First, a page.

Home England government England’s No.2 doctor warns of COVID’s ‘difficult winter months ahead’: NPR

England’s No.2 doctor warns of COVID’s ‘difficult winter months ahead’: NPR

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British Prime Minister Boris Johnson leaves 10 Downing Street to attend the weekly Prime Ministers’ Questions session in Parliament in London on Wednesday November 3, 2021.

Kirsty Wigglesworth / AP


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Kirsty Wigglesworth / AP


British Prime Minister Boris Johnson leaves 10 Downing Street to attend the weekly Prime Ministers’ Questions session in Parliament in London on Wednesday November 3, 2021.

Kirsty Wigglesworth / AP

LONDON – England’s deputy chief medical officer said on Wednesday that too many people think the pandemic is over, warning that the UK’s very high rates of coronavirus and rising deaths mean there will be ” difficult months ahead in winter “.

Jonathan Van-Tam also said he was concerned that the growing number of deaths shows that infections are “now starting to enter older age groups”.

“Coronavirus rates are still very high at the moment. They are higher than in most countries in Europe,” Van-Tam told the BBC. “We’re running pretty hot. And, of course, it’s of concern to scientists that we’re running so hot so early in the fall season.”

“Personally, I think there are tough months ahead in winter and it’s not over,” he added.

The UK government reported 41,299 new cases of COVID-19 and 217 deaths on Wednesday. The country recorded its highest daily death toll since February – 293 – on Tuesday.

While new cases rose to around 46,000 a day in October, infection rates in Britain are still much higher than in most countries in Europe.

Van-Tam said the drop in the number of cases mainly reflects the ebb of a recent increase seen in adolescents. He warned that although hospital admissions have plateaued and the total number of patients in hospitals has declined slightly, the overall situation is still worrying.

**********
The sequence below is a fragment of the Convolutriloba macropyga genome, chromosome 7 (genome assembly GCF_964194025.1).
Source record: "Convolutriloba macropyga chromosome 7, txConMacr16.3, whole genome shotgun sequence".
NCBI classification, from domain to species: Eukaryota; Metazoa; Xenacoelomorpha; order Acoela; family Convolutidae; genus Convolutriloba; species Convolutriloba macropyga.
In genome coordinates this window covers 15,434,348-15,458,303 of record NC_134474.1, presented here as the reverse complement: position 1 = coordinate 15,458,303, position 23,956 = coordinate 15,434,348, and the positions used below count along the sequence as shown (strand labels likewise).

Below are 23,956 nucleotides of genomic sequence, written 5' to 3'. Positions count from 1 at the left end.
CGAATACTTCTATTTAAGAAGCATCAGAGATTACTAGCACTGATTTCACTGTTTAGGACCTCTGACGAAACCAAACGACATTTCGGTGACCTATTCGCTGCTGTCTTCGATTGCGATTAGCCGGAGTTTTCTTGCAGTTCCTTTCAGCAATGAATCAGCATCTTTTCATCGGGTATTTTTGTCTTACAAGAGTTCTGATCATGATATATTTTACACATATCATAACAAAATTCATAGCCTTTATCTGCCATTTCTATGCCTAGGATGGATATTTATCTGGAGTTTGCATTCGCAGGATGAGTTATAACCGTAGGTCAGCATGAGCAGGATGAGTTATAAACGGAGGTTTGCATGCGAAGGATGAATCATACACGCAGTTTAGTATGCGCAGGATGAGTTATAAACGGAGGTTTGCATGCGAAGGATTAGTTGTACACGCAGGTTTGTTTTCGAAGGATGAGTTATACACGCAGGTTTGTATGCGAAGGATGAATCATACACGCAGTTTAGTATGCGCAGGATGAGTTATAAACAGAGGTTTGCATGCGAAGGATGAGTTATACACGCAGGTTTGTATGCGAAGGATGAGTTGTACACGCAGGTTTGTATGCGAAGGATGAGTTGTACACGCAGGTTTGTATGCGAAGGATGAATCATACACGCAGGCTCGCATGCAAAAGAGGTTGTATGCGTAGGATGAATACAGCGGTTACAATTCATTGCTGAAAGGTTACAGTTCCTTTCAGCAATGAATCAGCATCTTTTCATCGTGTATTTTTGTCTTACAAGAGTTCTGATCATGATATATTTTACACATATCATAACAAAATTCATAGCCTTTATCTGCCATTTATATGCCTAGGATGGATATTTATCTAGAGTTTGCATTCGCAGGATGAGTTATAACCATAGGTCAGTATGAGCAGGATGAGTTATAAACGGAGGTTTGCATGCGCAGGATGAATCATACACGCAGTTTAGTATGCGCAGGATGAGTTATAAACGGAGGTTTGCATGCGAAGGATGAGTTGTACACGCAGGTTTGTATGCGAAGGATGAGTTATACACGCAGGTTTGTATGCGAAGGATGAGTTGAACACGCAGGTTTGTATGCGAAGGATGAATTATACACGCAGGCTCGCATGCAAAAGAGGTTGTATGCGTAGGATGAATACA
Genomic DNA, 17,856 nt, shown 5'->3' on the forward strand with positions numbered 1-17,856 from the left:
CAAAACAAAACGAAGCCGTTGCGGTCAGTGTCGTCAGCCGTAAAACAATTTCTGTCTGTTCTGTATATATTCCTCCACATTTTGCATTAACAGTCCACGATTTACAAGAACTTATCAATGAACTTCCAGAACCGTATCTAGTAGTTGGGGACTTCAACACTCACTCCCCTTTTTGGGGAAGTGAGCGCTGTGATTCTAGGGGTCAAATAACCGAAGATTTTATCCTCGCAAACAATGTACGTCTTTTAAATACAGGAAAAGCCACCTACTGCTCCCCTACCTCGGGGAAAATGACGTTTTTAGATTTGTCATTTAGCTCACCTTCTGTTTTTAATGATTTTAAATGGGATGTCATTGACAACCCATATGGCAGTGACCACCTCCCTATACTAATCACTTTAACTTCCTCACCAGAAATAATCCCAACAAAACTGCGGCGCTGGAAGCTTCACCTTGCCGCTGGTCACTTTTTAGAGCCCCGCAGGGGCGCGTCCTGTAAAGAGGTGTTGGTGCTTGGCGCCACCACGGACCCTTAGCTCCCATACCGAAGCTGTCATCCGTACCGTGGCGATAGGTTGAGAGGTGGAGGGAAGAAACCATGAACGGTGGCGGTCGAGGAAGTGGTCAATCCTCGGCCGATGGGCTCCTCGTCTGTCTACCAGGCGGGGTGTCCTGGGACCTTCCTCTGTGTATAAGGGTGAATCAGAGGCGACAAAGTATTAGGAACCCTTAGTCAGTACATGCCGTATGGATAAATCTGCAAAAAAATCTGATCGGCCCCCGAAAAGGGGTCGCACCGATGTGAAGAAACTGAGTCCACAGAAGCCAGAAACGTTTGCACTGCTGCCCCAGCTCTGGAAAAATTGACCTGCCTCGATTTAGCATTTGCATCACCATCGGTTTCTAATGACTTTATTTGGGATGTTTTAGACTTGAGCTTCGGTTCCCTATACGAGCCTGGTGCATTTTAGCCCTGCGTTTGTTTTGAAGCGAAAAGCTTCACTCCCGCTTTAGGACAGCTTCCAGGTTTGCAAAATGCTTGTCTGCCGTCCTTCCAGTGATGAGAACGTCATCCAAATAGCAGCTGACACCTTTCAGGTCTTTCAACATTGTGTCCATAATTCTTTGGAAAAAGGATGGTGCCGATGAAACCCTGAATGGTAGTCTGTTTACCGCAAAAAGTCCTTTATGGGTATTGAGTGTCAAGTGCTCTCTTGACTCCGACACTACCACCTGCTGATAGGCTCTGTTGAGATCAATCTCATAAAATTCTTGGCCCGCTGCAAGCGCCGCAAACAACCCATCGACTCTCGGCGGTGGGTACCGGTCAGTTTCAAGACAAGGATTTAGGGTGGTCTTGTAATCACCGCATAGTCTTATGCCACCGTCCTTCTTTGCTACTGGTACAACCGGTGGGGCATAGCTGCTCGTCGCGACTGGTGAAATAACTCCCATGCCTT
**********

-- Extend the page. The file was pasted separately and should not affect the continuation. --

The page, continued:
“It could be a pause before things turn up, this could be the very first signs that things are starting to stabilize but at a high rate,” he said. “But my concern is that the deaths are increasing and it shows that the infection is now starting to enter these older age groups.”

The UK has taken a head start in rolling out its vaccination program and most adults have been fully vaccinated. There is a reminder available to millions of people, including everyone over 50. But the government has been cautious about vaccinating adolescents and young people, not allowing injections for healthy children between the ages of 12 and 15 until September.

Jeremy Brown, a member of the Government’s Advisory Committee on Immunization, said it was “far too early” to follow the lead of the United States by vaccinating children 11 and under.

Prime Minister Boris Johnson’s Conservative government lifted nearly all coronavirus restrictions in July, including mandatory face coverings and social distancing requirements. Nightclubs and crowded places were allowed to open fully and homework was discontinued.

Authorities have resisted calls to reimpose restrictions such as mandatory masks, and instead rely heavily on vaccines to reduce infections.


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